Attorney Fishbein specifically testified that a deed from Erardi to Kent (Ex. 10) and all subsequent deeds in the plaintiff Helming's chain of title (Ex. 11, 12, 13, 14, 15, and 16) describe a 41.36' jog in the westerly boundary of the land being conveyed. He further testified that survey maps referred to in these deeds (Ex. 1, 2 and 3) clearly demonstrate the jog and track the descriptions. Attorney Fishbein also testified that the drawn composite of the survey maps (Ex. 32) fairly and accurately represent the subject boundary line and clearly show that the plaintiff has record title to the disputed triangular-shaped parcel. The court finds the testimony of Attorney Fishbein to be credible and convincing.
Attorney Fishbein also testified regarding the defendants' chain of title to their property at 144 Talmadge Road, Cheshire, Connecticut. The defendants acquired title to this property by way of a warranty deed dated June 24, 1999 from Gregg A. Bisson and Maurisa L. Bisson. In addition to the warranty deed from the Bissons (Ex. 30), the defendants received a quitclaim deed (Ex. 31) from the Bissons, also dated June 24, 1999. The difference in the two deeds were regarding the southwest and southeast boundary descriptions.
The warranty deed described the southwest boundary as having "200 feet, more or less." The southeast boundary was described as having "348 feet more or less." The quitclaim deed described the southwest boundary as having "243.63 feet, more or less," while the southeast boundary carried the language "by land now or formerly of Erardi."
Attorney Fishbein testified that while he was able to establish an unbroken chain of title to 200 feet of the defendants' southwest boundary, he was not able to establish an unbroken chain of title to the approximately 43 feet which he testified belonged to the plaintiff Helming. Fishbein described a pattern in the defendants' chain of title whereby a combination of warranty and quitclaim deeds were employed to convey the property to the defendants and their predecessors in title. This pattern began in 1973 and continued through six different conveyances.4 The effect was to warrant 200 feet of the defendants' southwest boundary but not the 43.63 feet of the same boundary. Fishbein concluded that this was evidence of doubt in the minds of those who searched the title records and conveyed the 43.63 feet only by way of quitclaim deeds. This doubt was created by a conveyance from Erardi to Troia5 and a subsequent correction of that conveyance6 after Erardi apparently realized he had already conveyed the 43 feet nearly two years earlier to Kent.7 Once again, the court finds Fishbein's opinion to be credible and convincing.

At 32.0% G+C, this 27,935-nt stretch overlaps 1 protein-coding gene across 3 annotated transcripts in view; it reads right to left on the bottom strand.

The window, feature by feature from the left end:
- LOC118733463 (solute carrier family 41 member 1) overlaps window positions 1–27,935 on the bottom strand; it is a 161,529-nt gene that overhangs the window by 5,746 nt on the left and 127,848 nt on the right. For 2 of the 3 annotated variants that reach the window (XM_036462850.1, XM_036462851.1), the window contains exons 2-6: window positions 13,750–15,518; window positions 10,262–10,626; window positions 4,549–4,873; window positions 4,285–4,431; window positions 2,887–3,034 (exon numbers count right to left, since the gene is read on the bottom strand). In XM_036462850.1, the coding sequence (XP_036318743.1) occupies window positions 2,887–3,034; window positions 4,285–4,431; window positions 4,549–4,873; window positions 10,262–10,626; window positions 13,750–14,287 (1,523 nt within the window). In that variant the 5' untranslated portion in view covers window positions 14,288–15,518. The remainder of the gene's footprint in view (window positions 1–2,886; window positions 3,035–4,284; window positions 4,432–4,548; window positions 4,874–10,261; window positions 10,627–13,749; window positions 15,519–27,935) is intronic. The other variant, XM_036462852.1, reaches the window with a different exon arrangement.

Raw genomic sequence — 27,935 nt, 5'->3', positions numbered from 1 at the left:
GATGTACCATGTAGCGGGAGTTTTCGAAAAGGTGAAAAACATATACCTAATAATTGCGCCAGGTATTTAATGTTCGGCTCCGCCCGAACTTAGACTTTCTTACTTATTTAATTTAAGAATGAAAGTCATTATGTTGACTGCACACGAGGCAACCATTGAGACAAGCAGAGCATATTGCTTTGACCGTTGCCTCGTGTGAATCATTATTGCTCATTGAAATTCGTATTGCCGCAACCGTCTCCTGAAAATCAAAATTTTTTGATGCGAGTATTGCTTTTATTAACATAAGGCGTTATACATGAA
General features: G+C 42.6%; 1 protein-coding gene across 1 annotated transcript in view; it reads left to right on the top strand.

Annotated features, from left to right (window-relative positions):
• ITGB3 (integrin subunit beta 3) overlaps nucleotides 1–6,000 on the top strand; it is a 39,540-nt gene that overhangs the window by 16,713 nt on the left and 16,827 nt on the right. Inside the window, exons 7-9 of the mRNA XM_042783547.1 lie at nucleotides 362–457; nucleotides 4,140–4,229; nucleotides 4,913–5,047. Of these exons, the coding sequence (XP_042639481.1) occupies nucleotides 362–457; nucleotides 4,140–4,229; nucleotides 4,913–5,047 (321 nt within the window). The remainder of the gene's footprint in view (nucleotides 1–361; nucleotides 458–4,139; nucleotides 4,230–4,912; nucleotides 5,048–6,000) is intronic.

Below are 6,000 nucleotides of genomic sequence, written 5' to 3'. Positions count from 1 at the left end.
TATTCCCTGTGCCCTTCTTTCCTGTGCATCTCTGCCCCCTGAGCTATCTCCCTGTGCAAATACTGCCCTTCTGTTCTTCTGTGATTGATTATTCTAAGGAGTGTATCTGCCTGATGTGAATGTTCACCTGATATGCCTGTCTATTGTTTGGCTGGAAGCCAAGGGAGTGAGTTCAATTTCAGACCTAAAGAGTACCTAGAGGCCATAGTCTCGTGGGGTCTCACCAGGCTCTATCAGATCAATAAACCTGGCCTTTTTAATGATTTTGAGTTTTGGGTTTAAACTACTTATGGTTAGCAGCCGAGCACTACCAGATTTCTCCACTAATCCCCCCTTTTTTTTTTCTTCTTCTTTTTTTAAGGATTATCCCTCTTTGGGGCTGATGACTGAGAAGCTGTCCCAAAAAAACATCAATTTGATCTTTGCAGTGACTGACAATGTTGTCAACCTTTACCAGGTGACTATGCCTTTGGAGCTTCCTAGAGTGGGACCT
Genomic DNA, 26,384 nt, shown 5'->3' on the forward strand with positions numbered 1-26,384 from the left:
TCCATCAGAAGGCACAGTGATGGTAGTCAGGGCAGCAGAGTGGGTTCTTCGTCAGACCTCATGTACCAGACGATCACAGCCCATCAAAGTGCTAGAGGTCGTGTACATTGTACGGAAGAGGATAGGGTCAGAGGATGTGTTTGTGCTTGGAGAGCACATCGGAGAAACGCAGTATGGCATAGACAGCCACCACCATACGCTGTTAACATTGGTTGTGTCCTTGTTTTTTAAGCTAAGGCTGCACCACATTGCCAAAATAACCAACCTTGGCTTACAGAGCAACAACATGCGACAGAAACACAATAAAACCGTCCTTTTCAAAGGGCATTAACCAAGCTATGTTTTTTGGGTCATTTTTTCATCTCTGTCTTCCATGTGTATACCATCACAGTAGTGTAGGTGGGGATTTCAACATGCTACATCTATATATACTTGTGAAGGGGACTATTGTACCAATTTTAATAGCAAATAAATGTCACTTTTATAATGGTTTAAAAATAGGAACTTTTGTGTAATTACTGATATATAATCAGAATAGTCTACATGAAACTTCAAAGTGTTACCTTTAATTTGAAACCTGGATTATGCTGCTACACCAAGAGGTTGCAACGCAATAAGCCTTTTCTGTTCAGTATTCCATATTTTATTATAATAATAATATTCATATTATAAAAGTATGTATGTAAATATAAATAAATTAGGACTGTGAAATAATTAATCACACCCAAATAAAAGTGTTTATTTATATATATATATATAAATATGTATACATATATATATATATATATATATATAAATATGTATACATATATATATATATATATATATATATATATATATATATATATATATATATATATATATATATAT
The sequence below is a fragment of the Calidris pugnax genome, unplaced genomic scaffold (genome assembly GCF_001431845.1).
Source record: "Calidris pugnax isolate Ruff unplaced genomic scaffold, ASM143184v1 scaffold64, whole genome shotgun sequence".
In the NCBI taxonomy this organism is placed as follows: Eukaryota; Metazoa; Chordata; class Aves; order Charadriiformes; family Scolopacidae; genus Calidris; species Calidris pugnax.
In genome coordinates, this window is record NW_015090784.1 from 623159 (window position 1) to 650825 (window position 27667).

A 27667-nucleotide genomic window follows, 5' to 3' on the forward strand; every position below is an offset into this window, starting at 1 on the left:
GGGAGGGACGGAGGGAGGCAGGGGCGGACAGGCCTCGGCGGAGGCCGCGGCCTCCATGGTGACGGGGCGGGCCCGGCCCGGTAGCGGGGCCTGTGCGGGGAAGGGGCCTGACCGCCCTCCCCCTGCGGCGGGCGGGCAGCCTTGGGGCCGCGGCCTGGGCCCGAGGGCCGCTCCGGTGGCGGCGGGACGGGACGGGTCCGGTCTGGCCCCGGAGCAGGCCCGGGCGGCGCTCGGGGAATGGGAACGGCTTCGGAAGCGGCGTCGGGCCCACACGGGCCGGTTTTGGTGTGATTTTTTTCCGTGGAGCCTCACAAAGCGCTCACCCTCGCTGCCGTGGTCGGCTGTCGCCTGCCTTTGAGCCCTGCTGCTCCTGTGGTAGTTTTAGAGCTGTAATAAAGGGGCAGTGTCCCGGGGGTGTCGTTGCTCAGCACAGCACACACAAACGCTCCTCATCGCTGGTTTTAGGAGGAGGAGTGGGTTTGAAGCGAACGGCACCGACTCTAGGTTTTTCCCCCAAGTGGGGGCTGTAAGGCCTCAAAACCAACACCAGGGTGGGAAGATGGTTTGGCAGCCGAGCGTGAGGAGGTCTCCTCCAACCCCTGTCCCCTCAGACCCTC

The plaintiff offered prima facie proof in this action to quiet title that he has fee simple title to the disputed parcel of real property. Having done so, the burden of overcoming this evidence and showing the contrary rests upon the defendants. See Feuer v. Henderson, 181 Conn. 454, 435 A.2d 1011 (1980). However, the defendants offered no expert testimony concerning the chain of title. They have failed to refute Attorney Fishbein's opinion that record title to the disputed triangular-shaped parcel was owned by the plaintiff.
The court finds that the plaintiff has established by a fair preponderance of the evidence that he has an unbroken chain of title to the real property described in exhibit 16, a warranty deed dated September 25, 1998 from Richard S. Allen, M.D. and Shelley H. Allen. Said warranty deed conveying title to the...